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More than 500 million guests of Starwood Hotels had their personal information exposed in a breach that stretched from 2014 until this past September. Starwood parent Marriott International disclosed the breach Thursday with an announcement that provided some details but left many questions unanswered.
"For approximately 327 million of these guests, the information includes some combination of name, mailing address, phone number, email address, passport number, Starwood Preferred Guest ("SPG") account information, date of birth, gender, arrival and departure information, reservation date, and communication preferences," Marriott noted.
The company also said that for an undisclosed number of guests, the accessed information includes payment card numbers and expiration dates, though that information was protected by AES-128 encryption. That comforting detail was tempered somewhat by the company's admission that it cannot rule out the possibility that both keys necessary for decryption were also taken in the breach.
Among the information not disclosed or unknown is precisely who is behind the breach and how many of the affected records have been sold or used by criminals.
Marriott announced the purchase of Starwood in November 2015, with the deal closing in September 2016, some two years after the breach began. While Marriott International's stock took a hit on yesterday's announcement, falling around 7% from Wednesday's close, it did not see a substantial, immediate loss. Of course, the breach disclosure came far too late to have an effect on how much Marriott was paying for Starwood, unlike the impact of a massive security breach on the sale price of Yahoo when it sold its Internet business in 2017.
"This is yet another example of why it is critical that companies perform cyber due diligence prior to an acquisition or investment," says Jake Olcott, vice president of communications and government affairs at BitSight. "Understanding the cybersecurity posture of an investment is critical to assessing the value of the investment and considering reputational, financial, and legal harm that could befall the company."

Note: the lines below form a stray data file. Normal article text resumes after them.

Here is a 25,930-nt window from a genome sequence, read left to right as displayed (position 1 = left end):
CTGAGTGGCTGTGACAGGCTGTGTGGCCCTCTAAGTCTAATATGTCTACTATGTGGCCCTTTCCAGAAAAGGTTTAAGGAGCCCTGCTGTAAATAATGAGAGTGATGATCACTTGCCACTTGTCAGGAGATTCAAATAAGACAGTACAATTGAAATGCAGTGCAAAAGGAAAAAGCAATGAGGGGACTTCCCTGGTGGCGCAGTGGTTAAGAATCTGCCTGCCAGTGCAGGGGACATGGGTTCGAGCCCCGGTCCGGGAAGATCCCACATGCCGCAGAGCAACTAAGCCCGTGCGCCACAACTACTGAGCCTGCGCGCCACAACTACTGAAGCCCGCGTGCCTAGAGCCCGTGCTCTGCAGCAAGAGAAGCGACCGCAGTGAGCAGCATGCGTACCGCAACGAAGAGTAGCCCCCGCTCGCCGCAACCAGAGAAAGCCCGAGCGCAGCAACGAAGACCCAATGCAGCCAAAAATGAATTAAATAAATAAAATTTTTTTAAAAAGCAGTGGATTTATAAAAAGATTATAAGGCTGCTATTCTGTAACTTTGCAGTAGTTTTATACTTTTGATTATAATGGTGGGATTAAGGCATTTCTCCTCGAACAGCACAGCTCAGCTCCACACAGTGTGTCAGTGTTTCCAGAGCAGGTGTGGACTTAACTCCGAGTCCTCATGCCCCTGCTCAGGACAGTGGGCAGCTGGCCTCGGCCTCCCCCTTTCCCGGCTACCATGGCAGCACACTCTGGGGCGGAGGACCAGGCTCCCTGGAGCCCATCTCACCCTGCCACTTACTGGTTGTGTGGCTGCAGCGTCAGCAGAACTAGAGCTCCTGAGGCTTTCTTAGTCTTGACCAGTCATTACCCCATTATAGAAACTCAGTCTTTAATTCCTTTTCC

The amount and nature of the data taken in the breach could have an impact far beyond the financial information sold on the Dark Web. "The personal data obtained in one breach could be cross-referenced with data obtained from another breach and other widely publicized private sector breaches, and the Marriott breach only makes their task that much easier and more likely to succeed," says Michael Magrath, director of global regulations and standards at OneSpan.
And that cross-referencing could have implications beyond the business realm. "This is much more than a consumer data breach. When you think of this from an intelligence-gathering standpoint, it is illuminating the patterns of life of global political and business leaders, including who they traveled with when and where," says Michael Daly, CTO, cybersecurity and special missions, at Raytheon Intelligence, Information & Services. "That is incredibly efficient reconnaissance-gathering and elevates this breach to a national security problem."
While Marriott says it has reported the breach to law enforcement agencies and is cooperating with their investigations, legal fallout seems likely around the world. Class-action lawsuits are almost certain in the US, and many in the international business community will be watching the EU as regulators begin their investigations into what may be the first large test of the penalties possible under GDPR.
Email notifications have begun for affected customers, Marriott says. In addition, the company has set up an informational website and is offering guests free enrollment in WebWatcher for one year.
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